I let go of my firstborn last week.
After 18 years, the last 8 as a single dad, I helped him pack just about every one of his wordly possessions in a car, drove him 235 miles north and let him go. After moving his things into a sparse room and making sure he had enough money to buy notebooks and do his laundry, we stood outside his dormitory building.
“Well, I think I have things under control in my room,” he said. “If you need to hit the road, you can go ahead.”
In other words, “All right, Dad. Time to leave.”
I was sad for me, but not for him. Max was ready to be on his own. He admitted some apprehension as we neared the campus, but mostly excitement. He has been ready for several months, in fact. He’s confident (maybe a little too confident), he’s self-assured, he knows who he is and he’s not the kind of guy who will let anyone else convince him otherwise.
My parenting philosophy always has been that we aren’t raising children. We’re raising future adults. In other words, success as a parent is when our children are ready to leave home at the appropriate time (usually 18). If they’re ready to leave, if they don’t cry when we pull out of the dorm parking lot, if they don’t get homesick after a week, and if we don’t fret over their ability to make good decisions without our input, we’ve done our job.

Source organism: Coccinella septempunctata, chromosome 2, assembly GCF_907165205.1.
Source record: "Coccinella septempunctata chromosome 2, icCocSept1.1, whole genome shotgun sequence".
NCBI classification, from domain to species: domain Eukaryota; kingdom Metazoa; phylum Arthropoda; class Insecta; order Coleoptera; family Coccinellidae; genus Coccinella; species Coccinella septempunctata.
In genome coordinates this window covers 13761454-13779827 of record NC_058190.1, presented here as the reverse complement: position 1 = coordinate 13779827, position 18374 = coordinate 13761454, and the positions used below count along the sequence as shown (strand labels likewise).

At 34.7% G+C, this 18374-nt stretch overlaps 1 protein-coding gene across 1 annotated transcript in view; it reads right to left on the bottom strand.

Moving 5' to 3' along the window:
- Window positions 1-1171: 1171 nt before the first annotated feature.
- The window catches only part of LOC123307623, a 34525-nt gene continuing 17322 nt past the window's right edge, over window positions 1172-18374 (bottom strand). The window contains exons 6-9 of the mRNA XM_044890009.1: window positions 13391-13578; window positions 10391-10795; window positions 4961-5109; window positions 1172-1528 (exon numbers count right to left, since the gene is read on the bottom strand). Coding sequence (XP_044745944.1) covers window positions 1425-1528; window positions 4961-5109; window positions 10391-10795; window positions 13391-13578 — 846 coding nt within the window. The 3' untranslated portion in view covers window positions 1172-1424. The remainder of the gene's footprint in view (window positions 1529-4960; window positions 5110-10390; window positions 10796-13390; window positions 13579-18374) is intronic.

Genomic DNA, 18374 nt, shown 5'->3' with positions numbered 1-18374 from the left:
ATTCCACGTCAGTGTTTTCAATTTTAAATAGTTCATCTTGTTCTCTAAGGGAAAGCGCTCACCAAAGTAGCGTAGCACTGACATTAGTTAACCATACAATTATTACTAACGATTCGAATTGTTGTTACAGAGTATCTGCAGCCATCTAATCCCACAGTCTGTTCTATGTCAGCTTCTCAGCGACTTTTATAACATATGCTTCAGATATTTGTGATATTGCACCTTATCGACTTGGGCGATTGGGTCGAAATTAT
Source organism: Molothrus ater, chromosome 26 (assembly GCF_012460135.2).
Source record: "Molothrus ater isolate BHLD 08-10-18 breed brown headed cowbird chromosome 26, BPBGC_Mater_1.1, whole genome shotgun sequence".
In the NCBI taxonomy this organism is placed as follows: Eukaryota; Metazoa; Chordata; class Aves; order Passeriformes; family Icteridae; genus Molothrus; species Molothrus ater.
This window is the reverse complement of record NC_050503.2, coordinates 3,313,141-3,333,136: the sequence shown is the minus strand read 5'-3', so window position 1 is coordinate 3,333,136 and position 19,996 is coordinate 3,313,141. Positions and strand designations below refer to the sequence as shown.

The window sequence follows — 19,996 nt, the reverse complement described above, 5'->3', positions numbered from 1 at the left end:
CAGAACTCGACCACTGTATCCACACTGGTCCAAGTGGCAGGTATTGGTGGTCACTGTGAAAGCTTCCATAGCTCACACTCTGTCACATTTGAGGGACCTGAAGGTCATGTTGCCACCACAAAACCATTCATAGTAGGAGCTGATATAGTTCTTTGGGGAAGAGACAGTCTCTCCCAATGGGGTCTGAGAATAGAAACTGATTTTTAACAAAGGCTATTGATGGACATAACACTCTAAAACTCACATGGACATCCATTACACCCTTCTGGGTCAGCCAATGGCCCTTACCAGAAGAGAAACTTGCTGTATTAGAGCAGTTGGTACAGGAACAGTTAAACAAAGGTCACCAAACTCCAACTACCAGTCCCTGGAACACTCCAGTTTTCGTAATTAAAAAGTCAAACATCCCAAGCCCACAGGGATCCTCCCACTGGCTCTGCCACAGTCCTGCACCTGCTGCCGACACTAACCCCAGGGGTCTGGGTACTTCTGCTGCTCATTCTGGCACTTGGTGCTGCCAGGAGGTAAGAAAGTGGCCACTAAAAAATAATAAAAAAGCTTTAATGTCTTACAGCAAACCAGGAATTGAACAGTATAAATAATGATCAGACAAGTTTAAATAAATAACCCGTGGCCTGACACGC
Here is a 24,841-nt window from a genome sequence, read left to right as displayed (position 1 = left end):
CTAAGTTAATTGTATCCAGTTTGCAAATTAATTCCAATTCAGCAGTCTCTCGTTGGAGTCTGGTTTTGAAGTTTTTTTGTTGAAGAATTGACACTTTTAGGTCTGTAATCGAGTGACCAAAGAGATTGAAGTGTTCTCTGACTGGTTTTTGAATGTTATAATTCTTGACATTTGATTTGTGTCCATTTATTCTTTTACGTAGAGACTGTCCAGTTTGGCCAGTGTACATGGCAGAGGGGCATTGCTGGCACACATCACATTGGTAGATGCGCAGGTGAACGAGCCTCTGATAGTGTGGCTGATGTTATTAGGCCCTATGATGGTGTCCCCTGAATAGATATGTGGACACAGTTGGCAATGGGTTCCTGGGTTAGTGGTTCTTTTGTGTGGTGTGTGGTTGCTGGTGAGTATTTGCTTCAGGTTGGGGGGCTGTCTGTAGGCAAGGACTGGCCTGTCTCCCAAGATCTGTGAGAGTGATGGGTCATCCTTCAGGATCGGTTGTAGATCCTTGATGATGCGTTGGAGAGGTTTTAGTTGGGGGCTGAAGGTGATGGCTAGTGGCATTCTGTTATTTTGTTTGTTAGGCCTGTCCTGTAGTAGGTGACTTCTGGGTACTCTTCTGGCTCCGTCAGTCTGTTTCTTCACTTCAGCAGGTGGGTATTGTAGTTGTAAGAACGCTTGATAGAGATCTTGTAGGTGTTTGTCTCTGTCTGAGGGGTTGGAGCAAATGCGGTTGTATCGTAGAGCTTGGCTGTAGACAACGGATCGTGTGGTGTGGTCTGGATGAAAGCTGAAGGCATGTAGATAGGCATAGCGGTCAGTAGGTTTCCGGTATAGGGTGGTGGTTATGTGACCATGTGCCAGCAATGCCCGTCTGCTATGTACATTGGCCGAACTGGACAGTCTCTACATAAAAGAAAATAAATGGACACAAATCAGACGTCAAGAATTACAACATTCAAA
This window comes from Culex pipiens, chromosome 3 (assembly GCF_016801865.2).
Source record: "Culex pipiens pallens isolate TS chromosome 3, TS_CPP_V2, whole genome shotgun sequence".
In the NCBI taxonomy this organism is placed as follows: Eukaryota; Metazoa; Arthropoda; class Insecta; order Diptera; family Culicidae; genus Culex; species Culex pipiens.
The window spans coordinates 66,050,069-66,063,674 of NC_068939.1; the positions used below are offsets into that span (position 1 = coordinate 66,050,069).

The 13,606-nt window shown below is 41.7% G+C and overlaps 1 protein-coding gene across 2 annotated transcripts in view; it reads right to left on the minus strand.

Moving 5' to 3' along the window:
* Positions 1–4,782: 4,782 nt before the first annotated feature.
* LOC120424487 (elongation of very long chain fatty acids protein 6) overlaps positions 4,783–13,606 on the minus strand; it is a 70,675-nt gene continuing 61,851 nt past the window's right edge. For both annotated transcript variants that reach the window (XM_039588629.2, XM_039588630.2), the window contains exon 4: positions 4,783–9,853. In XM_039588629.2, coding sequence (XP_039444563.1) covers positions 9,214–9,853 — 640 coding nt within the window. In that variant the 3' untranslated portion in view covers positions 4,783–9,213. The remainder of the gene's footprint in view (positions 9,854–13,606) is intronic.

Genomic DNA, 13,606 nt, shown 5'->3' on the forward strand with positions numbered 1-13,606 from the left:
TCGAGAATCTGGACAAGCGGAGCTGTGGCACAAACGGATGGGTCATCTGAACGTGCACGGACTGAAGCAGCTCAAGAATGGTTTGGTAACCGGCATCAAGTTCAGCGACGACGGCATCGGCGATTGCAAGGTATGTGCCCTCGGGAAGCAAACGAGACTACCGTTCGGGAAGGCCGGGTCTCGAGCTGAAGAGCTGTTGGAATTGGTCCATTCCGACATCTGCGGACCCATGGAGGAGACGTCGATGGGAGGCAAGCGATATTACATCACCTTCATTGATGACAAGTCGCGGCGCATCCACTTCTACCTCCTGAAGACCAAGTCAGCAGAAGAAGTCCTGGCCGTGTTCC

Of course, it’s harder on us parents. We worry about their safety. We hope they remember how to put sheets on the bed. We pray they’ll use good judgment. We wonder where the time went.
Believe it or not, there’s an application of this life lesson to our work as communicators. Actually, it applies to many professions, but I’ll apply it to mine.
In every corporate job I ever had, I created a product that felt like my child. Mostly, they were publications. They were my children. I created — or re-created — them by contributing bits and pieces of who I am. I shaped them. I helped discover their personalities. I taught them how to speak to employees, how to be expressive and creative. When they made mistakes, I helped pick them up and dust them off and learn from the error of their ways.
And eventually I had to let them go. In most cases, I turned them over to the care of others. It was painful, but it was the right thing to do. I had to trust that they had matured to the point that they would continue to do good in the world of that organization.
We can’t claim so tight a hold on what we create that we’re afraid to let it go when it’s time. We need to move on to new phases of our careers and let others have a chance to influence what we’ve created. If we did a good job, the core of our creation will remain even as it grows, changes and adapts.
But that doesn’t mean that we can’t shed a tear as we drive away.